Tales of My Home
Stories about the Lower Merrimack Valley region of Massachusetts
Introducing Praying Towns, Puritan Settlements for Christianized Indians, 1630-1674
Below is a summary of the Praying Towns closest to Boston (for Pennacooks and affiliated bands), followed by a summary of the Praying Towns in Worcester County (where the tribe was the Nipmucks).
It is from “Biography and History of the Indians of North America: From Its First Discovery” by Samuel Gardner Drake (1848). The reference to Gookin was to Major-General Daniel Gookin, Commissioner of Praying Towns from the 1650s through the 1670s.
“Natick, the oldest praying town, contained, in 1674, 29 families, in which perhaps were about 145 persons. The name Natick signified a place of hills. Waban was the chief man here, "who,"says Mr. Gookin, "is now about 70 years of age. He is a person of great prudence and piety : I do not know any Indian that excels him."
Pakemitt, or Punkapaog ("which takes its name from a spring, that riseth out of red earth,") is the next town in order, and contained 12 families, or about 60 persons. It was 14 miles south of Boston, and is now Included in Stoughton. The Indians here removed from the Neponset.
Hassanamesit is the third town, and is now included in Grafton, and contained, like the second,60 souls.
Okommakamesit, now in Marlboro, contained about 50 people, and was the fourth town.
Wamesit, since included in Tewksbury, the fifth town, was upon a neck of land in Merrimack River, and contained about 75 souls, of five to a family.
Nashobah, now Littleton, was the sixth, and contained but about 50 inhabitants.
Magunkaquog, now Hopkinton, signified a place of great trees. Here were about 55 persons, and this was the seventh town.
There were, besides these, seven other towns, which were called the new praying towns. These were among the Nipmucks. The first was Manchage, since Oxford, and contained about 60 inhabitants. The second was about six miles from the first, and its name was Chabanaktongkomun, since Dudley, and contained about 45 persons. The third was Maanexit, in the north-east part of Woodstock, and contained about 100 souls. The fourth was Quantisset, also in Woodstock, and containing 100 persons likewise. Wabquissit, the fifth town, also in Woodstock, (but now included in Connecticut,) contained 150 souls. Packachoog, a sixth town, partly in Worcester and partly in Ward, also contained 100 people. Weshakim, or Nashaway, a seventh, contained about 75 persons. Waeuntug was also a praying town, included now by Uxbridge; but the number of people there ill not set down by Mr. Gookin, our chief author.”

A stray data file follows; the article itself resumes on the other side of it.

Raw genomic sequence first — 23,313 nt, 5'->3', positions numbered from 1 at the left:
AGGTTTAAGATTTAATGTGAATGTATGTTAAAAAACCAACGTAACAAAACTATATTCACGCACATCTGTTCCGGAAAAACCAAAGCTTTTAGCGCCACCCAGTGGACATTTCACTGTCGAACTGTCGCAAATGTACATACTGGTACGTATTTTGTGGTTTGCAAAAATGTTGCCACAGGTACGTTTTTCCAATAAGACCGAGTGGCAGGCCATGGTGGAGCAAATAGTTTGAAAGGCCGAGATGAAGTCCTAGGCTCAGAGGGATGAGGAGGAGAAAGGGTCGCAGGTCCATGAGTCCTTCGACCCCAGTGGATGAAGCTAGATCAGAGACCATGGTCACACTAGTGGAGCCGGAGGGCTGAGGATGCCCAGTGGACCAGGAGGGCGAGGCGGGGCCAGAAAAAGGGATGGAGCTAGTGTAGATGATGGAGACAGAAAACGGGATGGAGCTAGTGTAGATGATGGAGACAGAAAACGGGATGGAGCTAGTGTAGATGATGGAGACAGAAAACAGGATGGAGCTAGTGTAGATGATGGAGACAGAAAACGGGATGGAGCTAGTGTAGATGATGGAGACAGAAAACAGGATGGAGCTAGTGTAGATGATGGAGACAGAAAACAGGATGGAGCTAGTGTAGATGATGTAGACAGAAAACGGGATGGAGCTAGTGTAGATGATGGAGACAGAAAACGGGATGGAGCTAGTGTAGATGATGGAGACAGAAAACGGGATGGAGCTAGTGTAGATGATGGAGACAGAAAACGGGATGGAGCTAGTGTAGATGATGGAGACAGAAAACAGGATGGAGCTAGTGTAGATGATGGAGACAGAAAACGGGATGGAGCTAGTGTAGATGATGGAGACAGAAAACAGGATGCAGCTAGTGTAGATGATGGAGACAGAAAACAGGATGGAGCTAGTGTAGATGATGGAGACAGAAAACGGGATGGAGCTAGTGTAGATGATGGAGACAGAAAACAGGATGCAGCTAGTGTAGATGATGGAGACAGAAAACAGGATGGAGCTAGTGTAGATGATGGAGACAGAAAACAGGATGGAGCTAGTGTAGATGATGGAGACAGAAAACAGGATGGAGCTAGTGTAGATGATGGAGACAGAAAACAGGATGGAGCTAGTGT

The Praying Towns were largely abandoned following King Phillips War, 1675-78, the first large-scale violence between English settlers and natives. Growing up I went to Littleton a lot, as well as Tewksbury. Never heard of Praying Towns even though the little ski area in Littleton, Nashoba Valley, bears the name of one of them.
Below is a closeup of the Merrimack Valley section of an amazing map printed in London in 1670. Two cool features: First, it shows “Old Norfolk” County, the old county of Norfolk that extended from the Merrimack River north to the Piscataqua River. It existed from around 1640 to around 1680. Of note, Haverhill and Salisbury, being north of the Merrimack, are in Old Norfolk not Essex County where they later ended up, and so is all of what is now coastal New Hampshire. New Hampshire as a concept didn’t exist yet and Massachusetts Bay Colony asserted jurisdiction. Second, the map shows the Indian “praying town” of Wamesit, in modern-day East Chelmsford. The puritans (naturally) attempted to Christianize the natives. They - led by reverend John Eliot -went through great effort to translate the native Algonquin language into English so they could provide the Indians with a bible, called Mamusse Wunneetupanatamwe Up-Biblum God. They also had to teach the natives to read this new book written in Algonquin, a hitherto oral language. The Algonquin bible is a fascinating topic to which I hope to dedicate future blog entries. I can't decide whether to take it seriously. Some of the translations in generated are so absurd on their face as to call into question the validity of the whole endeavor. For example, Elliot translated "our lusts" (an important word no doubt for the puritans as "Nummatchekodtantamooongannunonash" which cannot possibly be a word. He translated "our loves" as Noowomantammoonkanunonnash, and "our questions" as Kummogokdonattoottammooctiteaongannunnonash, which might be the longest word I have ever seen.
Some of the natives who converted were settled in so-called Praying Towns. I will write a separate blog post on the Praying Towns. After the first war between the English colonists and the natives in 1675 (which basically launched fifty years of intermittent Indian attacks on settlements like Haverhill and Andover), the Praying Towns were abandoned. Also a topic for a future blog post.
The towns of Andover and Haverhill are visible, along with places like Salisbury downriver and Chemsford upriver. Present-day Lowell is called Pawtucket and present-day Newburyport is called Agawamin (not to be confused with present-day Agawam in Worcester County).